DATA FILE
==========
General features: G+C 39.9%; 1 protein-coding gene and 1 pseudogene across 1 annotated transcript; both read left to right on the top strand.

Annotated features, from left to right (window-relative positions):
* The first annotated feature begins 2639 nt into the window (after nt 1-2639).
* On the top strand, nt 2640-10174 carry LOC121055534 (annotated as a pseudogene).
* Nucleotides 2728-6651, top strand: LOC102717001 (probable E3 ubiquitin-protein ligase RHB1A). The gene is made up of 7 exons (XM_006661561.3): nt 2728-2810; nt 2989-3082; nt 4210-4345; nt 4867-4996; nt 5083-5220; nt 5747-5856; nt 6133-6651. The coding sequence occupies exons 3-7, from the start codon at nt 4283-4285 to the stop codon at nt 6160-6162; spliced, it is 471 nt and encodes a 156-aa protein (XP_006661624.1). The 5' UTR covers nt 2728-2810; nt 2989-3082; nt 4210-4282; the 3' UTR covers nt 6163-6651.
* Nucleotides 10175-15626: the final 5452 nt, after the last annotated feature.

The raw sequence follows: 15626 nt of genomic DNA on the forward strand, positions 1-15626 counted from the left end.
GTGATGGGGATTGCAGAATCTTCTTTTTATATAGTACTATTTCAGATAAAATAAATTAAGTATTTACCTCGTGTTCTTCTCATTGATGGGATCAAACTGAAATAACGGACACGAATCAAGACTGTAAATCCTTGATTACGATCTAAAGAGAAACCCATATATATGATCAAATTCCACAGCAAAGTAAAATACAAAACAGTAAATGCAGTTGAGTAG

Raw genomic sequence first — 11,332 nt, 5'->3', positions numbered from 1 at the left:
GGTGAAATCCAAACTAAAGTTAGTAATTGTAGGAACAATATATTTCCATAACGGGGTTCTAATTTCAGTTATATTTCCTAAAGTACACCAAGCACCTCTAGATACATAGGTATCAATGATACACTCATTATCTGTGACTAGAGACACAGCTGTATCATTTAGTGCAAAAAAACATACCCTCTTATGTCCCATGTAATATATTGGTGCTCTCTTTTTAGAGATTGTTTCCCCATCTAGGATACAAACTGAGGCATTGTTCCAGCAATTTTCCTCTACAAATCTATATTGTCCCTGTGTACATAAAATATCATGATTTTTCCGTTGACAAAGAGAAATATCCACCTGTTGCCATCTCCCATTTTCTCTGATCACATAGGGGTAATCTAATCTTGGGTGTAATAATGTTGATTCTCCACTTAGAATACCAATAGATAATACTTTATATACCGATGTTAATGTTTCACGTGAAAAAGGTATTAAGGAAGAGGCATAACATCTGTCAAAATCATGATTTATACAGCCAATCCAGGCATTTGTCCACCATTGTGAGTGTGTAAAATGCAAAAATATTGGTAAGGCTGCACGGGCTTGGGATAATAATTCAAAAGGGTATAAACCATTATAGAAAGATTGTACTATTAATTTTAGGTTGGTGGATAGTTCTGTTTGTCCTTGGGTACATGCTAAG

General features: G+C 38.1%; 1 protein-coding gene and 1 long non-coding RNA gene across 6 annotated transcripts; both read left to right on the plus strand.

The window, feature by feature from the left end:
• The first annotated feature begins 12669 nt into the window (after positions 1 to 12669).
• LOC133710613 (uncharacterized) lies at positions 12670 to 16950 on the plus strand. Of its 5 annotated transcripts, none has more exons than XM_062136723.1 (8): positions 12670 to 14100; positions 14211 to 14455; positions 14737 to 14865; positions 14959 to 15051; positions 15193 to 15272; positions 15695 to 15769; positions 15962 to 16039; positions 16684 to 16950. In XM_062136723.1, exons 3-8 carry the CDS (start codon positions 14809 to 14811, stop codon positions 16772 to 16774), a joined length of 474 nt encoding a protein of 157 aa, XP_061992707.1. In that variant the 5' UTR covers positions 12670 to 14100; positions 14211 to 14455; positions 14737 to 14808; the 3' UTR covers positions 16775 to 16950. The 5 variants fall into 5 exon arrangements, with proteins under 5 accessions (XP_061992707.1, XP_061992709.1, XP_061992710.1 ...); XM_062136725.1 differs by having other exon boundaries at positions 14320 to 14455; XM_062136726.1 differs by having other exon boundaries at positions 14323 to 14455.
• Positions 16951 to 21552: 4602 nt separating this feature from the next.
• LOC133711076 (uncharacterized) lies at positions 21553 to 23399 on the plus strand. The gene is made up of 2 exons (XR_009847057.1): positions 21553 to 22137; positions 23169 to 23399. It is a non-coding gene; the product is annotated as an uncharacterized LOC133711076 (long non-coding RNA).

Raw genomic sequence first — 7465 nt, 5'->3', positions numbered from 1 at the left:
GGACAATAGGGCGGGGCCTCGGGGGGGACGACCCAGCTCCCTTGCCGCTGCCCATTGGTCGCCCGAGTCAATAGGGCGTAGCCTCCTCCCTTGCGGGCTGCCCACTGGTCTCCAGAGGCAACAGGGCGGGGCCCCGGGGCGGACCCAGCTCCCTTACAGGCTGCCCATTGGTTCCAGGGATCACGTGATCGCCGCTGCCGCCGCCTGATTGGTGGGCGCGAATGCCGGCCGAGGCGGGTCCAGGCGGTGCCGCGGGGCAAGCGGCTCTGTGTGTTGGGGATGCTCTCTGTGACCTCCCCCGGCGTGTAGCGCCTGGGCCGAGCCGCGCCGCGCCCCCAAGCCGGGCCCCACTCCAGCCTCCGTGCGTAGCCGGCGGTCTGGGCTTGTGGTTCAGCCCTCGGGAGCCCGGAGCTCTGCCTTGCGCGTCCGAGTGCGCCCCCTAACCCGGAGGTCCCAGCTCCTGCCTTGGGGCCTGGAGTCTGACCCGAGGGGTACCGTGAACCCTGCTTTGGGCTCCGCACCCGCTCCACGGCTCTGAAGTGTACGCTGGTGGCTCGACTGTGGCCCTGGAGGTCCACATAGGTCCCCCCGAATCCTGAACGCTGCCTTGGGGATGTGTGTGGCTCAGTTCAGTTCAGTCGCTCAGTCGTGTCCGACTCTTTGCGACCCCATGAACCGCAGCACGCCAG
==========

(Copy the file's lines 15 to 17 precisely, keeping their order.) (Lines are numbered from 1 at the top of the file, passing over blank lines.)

• Positions 16951 to 21552: 4602 nt separating this feature from the next.
• LOC133711076 (uncharacterized) lies at positions 21553 to 23399 on the plus strand. The gene is made up of 2 exons (XR_009847057.1): positions 21553 to 22137; positions 23169 to 23399. It is a non-coding gene; the product is annotated as an uncharacterized LOC133711076 (long non-coding RNA).

Raw genomic sequence first — 7465 nt, 5'->3', positions numbered from 1 at the left: